Swallows, starlings and geese

“A goose flies by a chart which the Royal Geographical Society could not mend.”

Oliver Wendell Holmes, Sr.

Rather later than most other animals the School is ever so gradually emerging from (enforced) hibernation. The trees around us have gone from being bare limbed to fully leaved, the blackcaps who nested in the trees on the riverside path have seen their young ones hatch and dispatch.

We can learn a thing or two from birds. They are after all, the experts when it comes to social distancing. Canada geese fly in distinctive V patterns with a regulation gap between each bird so as to gain the most benefit from the updraft generated by their neighbour’s wings(1). Starlings engage in murmuration; massive aerial ballets, swirling and falling in their thousands yet managing to keep their distance and never collide(2). This we are told is to confuse predators and to provide safety in numbers. The recently arrived swallows that choose to sit on roadside telephone cables always leave a little gap between them so as to allow each bird to have space to catch the insects on which they feed(3). Robins, wrens and herons are all territorial, they all have their patches and like to keep their distances from each other to ensure survival.

Distancing regulations are the single most significant issue for us as a school as we re-open. Every child is meant to have their metre exclusion zone. The rule is there for time in classrooms, at break time and indeed should be respected as pupils leave the school. Classrooms start to look smaller when we have to observe distancing rules. Curiously such rules are nationalised, in the UK it is a 2m distancing zone, in the Netherlands there is no distancing. Opinion is divided and we, it seems, are firmly in the middle. This distancing means that we can’t have as many children in school as we would want to. It also generates the most interesting question of all – when will we stop distancing? Perhaps the biggest question is will we be distancing in September and that is a question I simply cannot answer. But it will take a brave politician to decide to abandon the rule for fear of being blamed for a second wave.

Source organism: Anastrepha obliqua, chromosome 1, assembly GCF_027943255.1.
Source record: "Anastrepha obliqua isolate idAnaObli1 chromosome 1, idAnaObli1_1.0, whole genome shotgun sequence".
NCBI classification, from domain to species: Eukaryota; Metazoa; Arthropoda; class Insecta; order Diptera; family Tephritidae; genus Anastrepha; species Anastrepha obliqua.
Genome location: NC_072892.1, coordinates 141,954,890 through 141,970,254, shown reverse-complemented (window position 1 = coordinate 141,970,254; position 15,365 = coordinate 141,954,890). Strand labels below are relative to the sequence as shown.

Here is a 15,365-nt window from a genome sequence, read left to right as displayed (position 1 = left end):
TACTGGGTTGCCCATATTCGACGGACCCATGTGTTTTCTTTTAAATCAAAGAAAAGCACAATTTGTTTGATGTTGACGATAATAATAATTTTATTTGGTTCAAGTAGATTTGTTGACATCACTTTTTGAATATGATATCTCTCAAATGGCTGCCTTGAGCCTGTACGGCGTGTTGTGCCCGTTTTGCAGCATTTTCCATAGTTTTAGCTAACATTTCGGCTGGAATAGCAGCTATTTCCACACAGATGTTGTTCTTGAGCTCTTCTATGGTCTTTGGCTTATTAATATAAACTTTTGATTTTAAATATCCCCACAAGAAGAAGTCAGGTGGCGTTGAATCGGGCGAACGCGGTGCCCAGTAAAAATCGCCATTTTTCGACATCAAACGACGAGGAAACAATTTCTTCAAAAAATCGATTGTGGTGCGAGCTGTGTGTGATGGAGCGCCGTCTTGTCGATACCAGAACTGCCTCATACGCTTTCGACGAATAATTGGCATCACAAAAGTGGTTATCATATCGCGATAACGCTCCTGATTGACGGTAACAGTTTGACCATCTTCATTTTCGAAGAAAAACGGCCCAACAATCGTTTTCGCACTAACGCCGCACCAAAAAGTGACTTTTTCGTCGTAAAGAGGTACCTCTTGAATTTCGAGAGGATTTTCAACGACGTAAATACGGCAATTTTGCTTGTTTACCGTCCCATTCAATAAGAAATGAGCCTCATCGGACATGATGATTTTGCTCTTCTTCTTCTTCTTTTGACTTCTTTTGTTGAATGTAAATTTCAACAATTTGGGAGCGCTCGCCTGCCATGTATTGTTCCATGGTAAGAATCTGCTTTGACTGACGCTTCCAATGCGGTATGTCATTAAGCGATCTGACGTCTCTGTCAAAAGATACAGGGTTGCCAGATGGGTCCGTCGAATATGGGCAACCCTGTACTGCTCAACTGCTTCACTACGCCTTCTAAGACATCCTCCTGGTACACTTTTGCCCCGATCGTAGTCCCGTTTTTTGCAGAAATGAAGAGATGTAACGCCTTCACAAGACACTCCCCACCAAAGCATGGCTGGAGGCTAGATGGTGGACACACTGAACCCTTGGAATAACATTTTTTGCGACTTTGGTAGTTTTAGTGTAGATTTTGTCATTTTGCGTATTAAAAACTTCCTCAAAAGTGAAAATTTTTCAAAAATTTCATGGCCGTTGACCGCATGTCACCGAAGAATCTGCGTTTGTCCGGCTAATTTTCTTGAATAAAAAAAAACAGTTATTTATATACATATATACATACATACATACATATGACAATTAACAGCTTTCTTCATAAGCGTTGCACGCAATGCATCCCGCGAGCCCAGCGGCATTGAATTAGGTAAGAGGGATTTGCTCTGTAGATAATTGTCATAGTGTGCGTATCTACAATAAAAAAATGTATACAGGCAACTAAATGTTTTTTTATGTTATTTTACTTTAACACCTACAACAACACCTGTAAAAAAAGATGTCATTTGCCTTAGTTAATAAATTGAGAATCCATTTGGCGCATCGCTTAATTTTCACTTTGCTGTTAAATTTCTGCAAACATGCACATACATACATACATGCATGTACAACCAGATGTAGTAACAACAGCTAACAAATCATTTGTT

Our actions over the last few weeks have pleased some and irritated others. We work in an environment that is ever changing and we are endeavouring to provide the most satisfactory solution for the greatest number of pupils. It is important that we acknowledge that learning can take place in many different ways, it is not simply a matter of listening to the sage on the stage, but it can be equally effective when it is a guide by the side. Some children learn best when we leave them to it, others like to follow instructions. What I believe is that being in school helps children learn the equally important social skills required to succeed in later life. If the pupils of today can cope with the self-discipline required for social distancing, then they will have learned a useful lesson. Overall, most pupils have made good progress while learning remotely. If we are given the chance to see them in school this term, then I believe they will progress even more and in different ways. In the meantime, we all need to be swallows or starlings.

Nicholas Hammond

(1) https://www.youtube.com/watch?v=5QAjfH05IUE Geese over France

(2) https://www.youtube.com/watch?v=eakKfY5aHmY This is spectacular stuff

(3) https://www.youtube.com/watch?v=wpqbjMxiR_k A lovely exercise in slow media